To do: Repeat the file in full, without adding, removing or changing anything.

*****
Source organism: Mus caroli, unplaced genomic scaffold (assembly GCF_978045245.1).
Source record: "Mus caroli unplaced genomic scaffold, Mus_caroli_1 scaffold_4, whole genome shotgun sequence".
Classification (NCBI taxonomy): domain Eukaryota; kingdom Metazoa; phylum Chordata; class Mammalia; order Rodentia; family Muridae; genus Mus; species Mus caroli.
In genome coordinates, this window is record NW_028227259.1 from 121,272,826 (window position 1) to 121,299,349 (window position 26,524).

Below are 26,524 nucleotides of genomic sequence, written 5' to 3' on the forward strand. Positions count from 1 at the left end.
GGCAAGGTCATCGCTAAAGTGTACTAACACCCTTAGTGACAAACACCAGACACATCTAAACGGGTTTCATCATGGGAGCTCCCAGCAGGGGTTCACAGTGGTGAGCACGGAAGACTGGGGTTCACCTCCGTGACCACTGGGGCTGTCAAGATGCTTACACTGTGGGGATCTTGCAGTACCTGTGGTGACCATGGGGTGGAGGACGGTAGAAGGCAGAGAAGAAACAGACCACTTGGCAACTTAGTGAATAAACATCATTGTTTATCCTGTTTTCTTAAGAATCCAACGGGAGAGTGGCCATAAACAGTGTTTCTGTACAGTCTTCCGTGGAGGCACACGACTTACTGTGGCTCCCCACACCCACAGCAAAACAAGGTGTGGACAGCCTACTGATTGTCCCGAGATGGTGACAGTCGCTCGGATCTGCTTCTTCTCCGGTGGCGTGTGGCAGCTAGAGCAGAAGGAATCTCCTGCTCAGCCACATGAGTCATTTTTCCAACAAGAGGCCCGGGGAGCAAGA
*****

Source organism: Mus caroli, unplaced genomic scaffold (assembly GCF_978045245.1).
Source record: "Mus caroli unplaced genomic scaffold, Mus_caroli_1 scaffold_4, whole genome shotgun sequence".
Classification (NCBI taxonomy): domain Eukaryota; kingdom Metazoa; phylum Chordata; class Mammalia; order Rodentia; family Muridae; genus Mus; species Mus caroli.
In genome coordinates, this window is record NW_028227259.1 from 121,272,826 (window position 1) to 121,299,349 (window position 26,524).

Below are 26,524 nucleotides of genomic sequence, written 5' to 3' on the forward strand. Positions count from 1 at the left end.
GGCAAGGTCATCGCTAAAGTGTACTAACACCCTTAGTGACAAACACCAGACACATCTAAACGGGTTTCATCATGGGAGCTCCCAGCAGGGGTTCACAGTGGTGAGCACGGAAGACTGGGGTTCACCTCCGTGACCACTGGGGCTGTCAAGATGCTTACACTGTGGGGATCTTGCAGTACCTGTGGTGACCATGGGGTGGAGGACGGTAGAAGGCAGAGAAGAAACAGACCACTTGGCAACTTAGTGAATAAACATCATTGTTTATCCTGTTTTCTTAAGAATCCAACGGGAGAGTGGCCATAAACAGTGTTTCTGTACAGTCTTCCGTGGAGGCACACGACTTACTGTGGCTCCCCACACCCACAGCAAAACAAGGTGTGGACAGCCTACTGATTGTCCCGAGATGGTGACAGTCGCTCGGATCTGCTTCTTCTCCGGTGGCGTGTGGCAGCTAGAGCAGAAGGAATCTCCTGCTCAGCCACATGAGTCATTTTTCCAACAAGAGGCCCGGGGAGCAAGA